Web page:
By using graph technology and the data you already have on hand, you can discover fraud through detectable patterns and stop their actions.

We collaborated with Sungpack Hong, Director of Research and Advanced Development at Oracle Labs to demonstrate five examples of real problems and how graph technology and data are being used to combat them.

Get started with data—register for a guided trial to build a data lake

But first, a refresher on graph technology.

What Is Graph Technology?

With a graph technology, the basic premise is that you store, manage and query data in the form of a graph. Your entities become vertices (as illustrated by the red dots). Your relationships become edges (as represented by the red lines).

What Is Graph Technology

By analyzing these fine-grained relationships, you can use graph analysis to detect anomalies with queries and algorithms. We’ll talk about these anomalies later in the article.

The major benefit of graph databases is that they’re naturally indexed by relationships, which provides faster access to data (as compared with a relational database). You can also add data without doing a lot of modeling in advance. These features make graph technology particularly useful for anomaly detection—which is mainly what we’ll be covering in this article for our fraud detection use cases.

How to Find Anomalies with Graph Technology

Gartner 5 Layers of Fraud Detection

If you take a look at Gartner’s 5 Layers of Fraud Protection, you can see that they break the analysis to discover fraud into two categories:

  • Discrete data analysis where you evaluate individual users, actions, and accounts
  • Connected analysis where relationships and integrated behaviors facilitate the fraud

It’s this second category based on connections, patterns, and behaviors that can really benefit from graph modeling and analysis.

Through connected analysis and graph technology, you would:

  • Combine and correlate enterprise information
  • Model the results as a connected graph
  • Apply link and social network analysis for discovery

Now we’ll discuss examples of ways companies can apply this to solve real business problems.

Fraud Detection Use Case #1: Finding Bot Accounts in Social Networks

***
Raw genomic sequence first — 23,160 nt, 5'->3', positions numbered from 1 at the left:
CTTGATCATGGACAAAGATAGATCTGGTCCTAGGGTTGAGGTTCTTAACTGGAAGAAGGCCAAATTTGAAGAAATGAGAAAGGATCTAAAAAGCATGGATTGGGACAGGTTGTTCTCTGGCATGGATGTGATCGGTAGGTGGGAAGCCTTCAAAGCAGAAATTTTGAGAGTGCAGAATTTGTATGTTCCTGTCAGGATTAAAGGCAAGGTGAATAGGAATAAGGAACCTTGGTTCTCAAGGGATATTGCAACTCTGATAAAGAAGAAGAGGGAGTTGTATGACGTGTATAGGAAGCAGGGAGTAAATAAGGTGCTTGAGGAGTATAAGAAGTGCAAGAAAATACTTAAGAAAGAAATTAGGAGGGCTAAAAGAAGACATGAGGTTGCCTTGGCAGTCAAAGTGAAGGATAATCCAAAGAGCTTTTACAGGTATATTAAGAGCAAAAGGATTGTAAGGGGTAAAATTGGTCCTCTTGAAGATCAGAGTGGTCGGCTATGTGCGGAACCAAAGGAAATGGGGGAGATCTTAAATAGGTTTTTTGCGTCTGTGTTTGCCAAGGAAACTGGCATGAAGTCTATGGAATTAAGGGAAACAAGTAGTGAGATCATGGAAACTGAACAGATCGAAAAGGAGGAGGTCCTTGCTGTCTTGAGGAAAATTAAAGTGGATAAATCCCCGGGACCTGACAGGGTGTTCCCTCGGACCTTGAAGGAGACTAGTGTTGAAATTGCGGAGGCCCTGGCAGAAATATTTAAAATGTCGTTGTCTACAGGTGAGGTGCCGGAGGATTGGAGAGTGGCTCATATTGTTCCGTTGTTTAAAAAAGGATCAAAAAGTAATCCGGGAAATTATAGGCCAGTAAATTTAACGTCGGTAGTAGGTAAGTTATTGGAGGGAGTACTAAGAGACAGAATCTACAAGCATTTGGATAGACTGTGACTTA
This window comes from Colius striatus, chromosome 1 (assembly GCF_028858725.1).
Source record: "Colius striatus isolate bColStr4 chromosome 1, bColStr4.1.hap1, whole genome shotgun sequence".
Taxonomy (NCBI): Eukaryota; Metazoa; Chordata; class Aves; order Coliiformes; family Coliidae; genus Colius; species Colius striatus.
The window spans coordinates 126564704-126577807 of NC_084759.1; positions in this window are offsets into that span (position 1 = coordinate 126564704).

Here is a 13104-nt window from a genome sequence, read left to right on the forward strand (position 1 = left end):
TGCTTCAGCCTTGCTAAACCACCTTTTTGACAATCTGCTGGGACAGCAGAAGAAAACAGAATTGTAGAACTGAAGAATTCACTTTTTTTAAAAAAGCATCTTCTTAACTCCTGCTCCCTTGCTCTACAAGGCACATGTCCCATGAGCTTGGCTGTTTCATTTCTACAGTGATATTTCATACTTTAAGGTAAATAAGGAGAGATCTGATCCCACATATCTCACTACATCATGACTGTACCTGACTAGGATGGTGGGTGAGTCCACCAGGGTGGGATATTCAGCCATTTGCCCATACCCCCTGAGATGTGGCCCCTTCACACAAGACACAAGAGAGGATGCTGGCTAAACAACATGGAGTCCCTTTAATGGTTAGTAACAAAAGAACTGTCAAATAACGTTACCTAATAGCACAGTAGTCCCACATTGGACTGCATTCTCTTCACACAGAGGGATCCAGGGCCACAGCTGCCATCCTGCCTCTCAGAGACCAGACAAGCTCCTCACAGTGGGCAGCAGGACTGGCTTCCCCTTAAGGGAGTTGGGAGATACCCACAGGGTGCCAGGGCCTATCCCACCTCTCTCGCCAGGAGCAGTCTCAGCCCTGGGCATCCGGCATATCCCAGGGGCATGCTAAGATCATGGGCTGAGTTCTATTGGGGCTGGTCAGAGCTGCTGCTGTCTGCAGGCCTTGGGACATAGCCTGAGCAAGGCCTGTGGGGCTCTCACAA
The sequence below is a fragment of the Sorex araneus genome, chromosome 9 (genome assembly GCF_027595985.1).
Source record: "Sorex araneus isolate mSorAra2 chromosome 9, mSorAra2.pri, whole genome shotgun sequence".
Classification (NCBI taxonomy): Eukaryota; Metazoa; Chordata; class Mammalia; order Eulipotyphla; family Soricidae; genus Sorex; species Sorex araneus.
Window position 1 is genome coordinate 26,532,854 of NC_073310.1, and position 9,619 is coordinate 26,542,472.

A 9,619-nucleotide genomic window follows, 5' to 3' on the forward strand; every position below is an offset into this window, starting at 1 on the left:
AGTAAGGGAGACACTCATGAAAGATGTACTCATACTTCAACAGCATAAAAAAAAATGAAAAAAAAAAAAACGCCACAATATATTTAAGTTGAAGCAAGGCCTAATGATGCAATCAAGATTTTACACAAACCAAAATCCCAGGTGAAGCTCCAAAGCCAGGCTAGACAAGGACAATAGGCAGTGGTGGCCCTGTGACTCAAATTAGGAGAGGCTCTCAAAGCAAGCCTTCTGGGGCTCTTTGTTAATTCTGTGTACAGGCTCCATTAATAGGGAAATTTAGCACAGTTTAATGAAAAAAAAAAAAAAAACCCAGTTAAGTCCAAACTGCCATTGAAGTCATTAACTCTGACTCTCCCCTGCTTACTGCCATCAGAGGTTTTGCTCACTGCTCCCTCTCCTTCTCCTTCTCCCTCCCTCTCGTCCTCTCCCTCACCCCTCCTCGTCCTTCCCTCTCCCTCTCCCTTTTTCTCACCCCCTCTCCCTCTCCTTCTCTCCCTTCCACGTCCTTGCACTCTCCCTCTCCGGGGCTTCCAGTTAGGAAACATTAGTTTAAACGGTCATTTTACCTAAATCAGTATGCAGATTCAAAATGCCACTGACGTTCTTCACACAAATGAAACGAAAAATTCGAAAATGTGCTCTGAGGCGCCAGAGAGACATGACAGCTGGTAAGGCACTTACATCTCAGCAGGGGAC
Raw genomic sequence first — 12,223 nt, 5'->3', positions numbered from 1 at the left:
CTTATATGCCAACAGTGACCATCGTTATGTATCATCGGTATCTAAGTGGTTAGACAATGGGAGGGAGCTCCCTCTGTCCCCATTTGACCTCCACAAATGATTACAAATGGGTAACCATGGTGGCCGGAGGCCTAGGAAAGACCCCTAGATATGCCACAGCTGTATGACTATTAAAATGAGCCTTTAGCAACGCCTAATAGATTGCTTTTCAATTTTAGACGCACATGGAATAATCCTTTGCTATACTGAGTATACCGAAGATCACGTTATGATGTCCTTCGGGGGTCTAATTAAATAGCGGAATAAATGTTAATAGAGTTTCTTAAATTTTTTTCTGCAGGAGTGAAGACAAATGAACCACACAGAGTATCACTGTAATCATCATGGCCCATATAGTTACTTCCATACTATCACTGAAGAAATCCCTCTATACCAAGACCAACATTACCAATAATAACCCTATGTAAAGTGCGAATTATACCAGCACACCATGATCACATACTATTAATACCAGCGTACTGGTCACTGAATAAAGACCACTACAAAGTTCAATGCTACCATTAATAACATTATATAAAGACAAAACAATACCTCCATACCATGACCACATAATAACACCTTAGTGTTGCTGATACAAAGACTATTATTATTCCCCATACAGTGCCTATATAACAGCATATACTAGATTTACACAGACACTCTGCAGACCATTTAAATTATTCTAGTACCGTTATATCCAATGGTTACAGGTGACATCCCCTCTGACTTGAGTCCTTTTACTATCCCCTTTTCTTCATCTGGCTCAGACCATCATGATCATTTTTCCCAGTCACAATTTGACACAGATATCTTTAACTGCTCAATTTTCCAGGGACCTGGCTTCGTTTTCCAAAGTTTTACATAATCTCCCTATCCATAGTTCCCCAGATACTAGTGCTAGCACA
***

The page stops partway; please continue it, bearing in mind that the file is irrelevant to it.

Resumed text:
In the world of social media, marketers want to see what they can discover from trends. For example:

  • If I’m selling this specific brand of shoes, how popular will they be? What are the trends in shoes?
  • If I compare this brand with a competing brand, how do the results mirror actual public opinion?
  • On social media, are people saying positive or negative things about me? About my competitors?

Of course, all of this information can be incredibly valuable. At the same time, it can mean nothing if it’s all inaccurate and skewed by how much other companies are willing to pay for bots.

In this case, we worked with Oracle Marketing Cloud to ensure the information they’re delivering to advertisers is as accurate as possible. We sought to find the fake bot accounts that are distorting popularity.

As an example, there are bots that retweet certain target accounts to make them look more popular.

To determine which accounts are “real,” we created a graph between accounts with retweet counts as the edge weights to see how many times these accounts are retweeting their neighboring accounts. We found that the unnaturally popularized accounts exhibit different characteristics from naturally popular accounts.

Here is the pattern for a naturally popular account:

Naturally Popular Social Media Account

And here is the pattern for an unnaturally popular account:

Unnaturally Popular Social Media Account

When these accounts are all analyzed, there are certain accounts that have obviously unnatural deviation. And by using graphs and relationships, we can find even more bots by:

  • Finding accounts with a high retweet count
  • Inspecting how other accounts are retweeting them
  • Finding the accounts that also get retweets from only these bots

Fraud Detection Use Case #2: Identifying Sock Puppets in Social Media

In this case, we used graph technology to identify sockpuppet accounts (online identity used for purposes of deception or in this case, different accounts posting the same set of messages) that were working to make certain topics or keywords look more important by making it seem as though they’re trending.

Sock Puppet Accounts in Social Media

To discover the bots, we had to augment the graph from Use Case #1. Here we:

  • Added edges between the authors with the same messages
  • Counted the number of repeated messaged and filtered to discount accidental unison
  • Applied heuristics to avoid n2 edge generation per same message

Because we found that the messages were always the same, we were able to take that and create subgraphs using those edges and apply a connected components algorithm.

Sock Puppet Groups

As a result of all of the analysis that we ran on a small sampling, we discovered that what we thought were the most popular brands actually weren’t—our original list had been distorted by bots.

See the image below – the “new” most popular brands barely even appear on the “old” most popular brands list. But they are a much truer reflection of what’s actually popular. This is the information you need.

Brand Popularity Skewed by Bots

After one month, we revisited the identified bot accounts just to see what had happened to them. We discovered:

  • 89% were suspended